$50,000,000 astray, inasmuch as the first $50,000,000 related to the previous fiscal year. Now, I gave the sum of $90,000,000 and that was for the calendar year; but several gentlemen made the mistake of trying to fit it into the fiscal year. When this $90,000,000 was clarified it really was reduced to $64,000,000, and that amount could have been reduced further by taking into account figures which I think might well have been considered. I am not making this argument to show that there were any discrepancies but merely to point out to hon. members that they cannot well, unless they are accountants, or unless they have accountants to advise them, fit in the federal finances with the railway finances. I am going to discuss the situation from the standpoint of railway accounting, which is the standard for all railways on the continent of America authorized by the Interstate Commerce Commission of the United States.
Another hon. gentleman asked me a question that looked very simple: How many men per hundred miles are employed on the Canadian Pacific Railway and the Canadian National Railways respectively for the year? The answer to that question indicated that there were a greater number of men on the Canadian National Railways than on the Canadian Pacific Railway, but the figures were meaningless although strictly accurate. The Canadian National Express is part of the Canadian National Railway system, and in the answer given the employees of the Canadian National Express were included, while in the information regarding the Canadian Pacific Railway the employees of the Dominion Express were not considered. If the figures were taken on the same basis there would be very little difference between the two in the number of employees per hundred miles; indeed, my study of the figures would indicate to me that what difference there was would be in favour of the Canadian National Railways. This goes to show the difficulty of applying figures unless you have the entire explanation before you.
Let me point out another reason why answers of this kind may be absolutely meaningless although accurate. One railway in 1923 may have some extraordinary repairs to make on account of conditions that may not exist on the other railway. For instance, one of the things that occur on the Canadian National railways, although not to so great an extent in the east, is the handling of snow. Last year, if I remember correctly, the Canadian National expenditure for handling snow and kindred work was one million dollars less than the year before. One railway may em-
ploy a thousand men for this purpose, while the other railway, owing to different conditions throughout its territory, may employ only one hundred men. Then, one railway may have its ballasting done by contract, while the other railway, right beside it, may do this work with its own staff. The railway that ballasts its line by contract does not have one single man on its payroll as these men work for the contractor, while the other line doing its own work may have thousands of men on its payroll. So it is impossible to make any comparisons with these figures unless a full explanation is made concerning them.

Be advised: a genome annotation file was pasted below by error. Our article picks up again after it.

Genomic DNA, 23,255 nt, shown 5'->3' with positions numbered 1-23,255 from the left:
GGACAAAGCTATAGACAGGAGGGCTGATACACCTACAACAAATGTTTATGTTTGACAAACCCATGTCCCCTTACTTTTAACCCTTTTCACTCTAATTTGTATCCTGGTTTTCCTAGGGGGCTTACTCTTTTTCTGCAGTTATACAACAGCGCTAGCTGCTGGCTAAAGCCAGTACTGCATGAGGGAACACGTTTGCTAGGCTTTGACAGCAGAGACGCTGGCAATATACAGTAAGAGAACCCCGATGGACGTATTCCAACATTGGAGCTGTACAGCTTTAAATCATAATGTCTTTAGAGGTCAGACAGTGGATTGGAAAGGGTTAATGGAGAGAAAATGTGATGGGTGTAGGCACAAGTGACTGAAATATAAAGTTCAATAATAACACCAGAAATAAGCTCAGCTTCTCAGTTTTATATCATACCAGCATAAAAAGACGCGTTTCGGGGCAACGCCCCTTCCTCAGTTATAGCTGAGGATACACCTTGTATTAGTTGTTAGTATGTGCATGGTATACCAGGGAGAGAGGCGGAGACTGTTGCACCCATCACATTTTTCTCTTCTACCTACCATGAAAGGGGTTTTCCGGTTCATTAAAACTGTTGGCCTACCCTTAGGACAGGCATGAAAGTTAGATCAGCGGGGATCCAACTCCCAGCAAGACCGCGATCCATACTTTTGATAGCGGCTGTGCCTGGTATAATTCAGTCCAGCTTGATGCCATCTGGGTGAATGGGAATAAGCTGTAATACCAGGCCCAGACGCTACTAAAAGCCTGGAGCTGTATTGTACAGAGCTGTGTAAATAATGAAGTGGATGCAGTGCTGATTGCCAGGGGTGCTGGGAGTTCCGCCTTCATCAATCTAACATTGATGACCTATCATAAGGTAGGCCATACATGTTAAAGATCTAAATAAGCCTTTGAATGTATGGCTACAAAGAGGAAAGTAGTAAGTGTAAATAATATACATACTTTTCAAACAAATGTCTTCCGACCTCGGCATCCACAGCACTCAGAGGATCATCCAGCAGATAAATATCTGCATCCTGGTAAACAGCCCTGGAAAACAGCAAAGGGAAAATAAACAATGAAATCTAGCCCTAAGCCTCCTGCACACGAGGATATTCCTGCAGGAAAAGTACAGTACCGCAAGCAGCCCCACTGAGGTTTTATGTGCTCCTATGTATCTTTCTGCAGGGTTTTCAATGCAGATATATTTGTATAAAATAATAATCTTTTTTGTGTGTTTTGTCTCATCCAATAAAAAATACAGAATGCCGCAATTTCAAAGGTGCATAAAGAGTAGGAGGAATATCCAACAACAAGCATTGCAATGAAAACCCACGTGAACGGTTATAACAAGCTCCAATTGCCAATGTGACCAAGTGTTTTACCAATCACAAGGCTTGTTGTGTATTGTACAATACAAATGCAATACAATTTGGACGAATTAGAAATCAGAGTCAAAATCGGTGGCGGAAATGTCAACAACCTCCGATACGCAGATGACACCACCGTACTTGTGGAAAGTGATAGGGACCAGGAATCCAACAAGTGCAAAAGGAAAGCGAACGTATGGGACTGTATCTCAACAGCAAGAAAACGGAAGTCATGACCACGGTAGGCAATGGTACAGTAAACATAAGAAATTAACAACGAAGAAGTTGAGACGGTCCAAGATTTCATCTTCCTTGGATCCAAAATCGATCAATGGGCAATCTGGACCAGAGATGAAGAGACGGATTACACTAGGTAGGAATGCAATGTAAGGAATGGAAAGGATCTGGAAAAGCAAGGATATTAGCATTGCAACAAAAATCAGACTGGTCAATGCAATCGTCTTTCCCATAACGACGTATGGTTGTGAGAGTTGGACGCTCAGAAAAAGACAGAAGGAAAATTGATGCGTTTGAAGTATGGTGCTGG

Now, Sir, I want to deal with the railway situation, not in a pessimistic way at all, because I say at the outset that the showing made by the Canadian National Railways is, under all the circumstances, phenomenal, and I am prepared to sit down and compare the management of the Canadian National system, with all its intricacies, with the management of any other railway in the world. In dealing with the figures I want to have a kindly word for my friend from Vancouver South (Mr. Ladner). He was wrong in his figures; I am not going to argue with him why, but I am going to show that he was wrong. He mentioned the juggling of figures in the fact that a certain amount-I think it was about fourteen million dollars-had been in the Receiver General's hands, and that a goodly portion of it had gone out. He did not think the money had gone astray, but he thought the accounts were juggled. This is the situation. Certain securities were sold, to the extent, if I remember correctly, of twenty-six million dollars. All the money was not needed at the time. It could have been deposited in the bank or placed in the hands of the Receiver General. The latter course was taken and the money was drawn upon as required. This was really a banking transaction as between the Canadian National and the Receiver General, as it would have been had the money been deposited in a bank. Everything is as plain as it can be made. The Canadian National would not hold this fourteen million dollars and be without the interest when the money was not required immediately. As I 6ay, the money has been drawn upon as required, and now as a fact at the end of the fiscal year I think it has all been drawn out but $3,000,000 odd.
Then my friend made another mistake. He gave $913,913,000 as the guaranteed railway debt. This is not so serious, but it is not correct, and I think he would not like it to go unnoticed. Of that amount, only $652,447,283.77, or roughly two-thirds, is guaranteed.
Now, in the meeting of interest charges of the Canadian National Railways, due the public, the company makes no distinction; the interest is paid whether guaranteed or not, but, as a matter of accuracy, a third of these securities are not guaranteed by the government at all.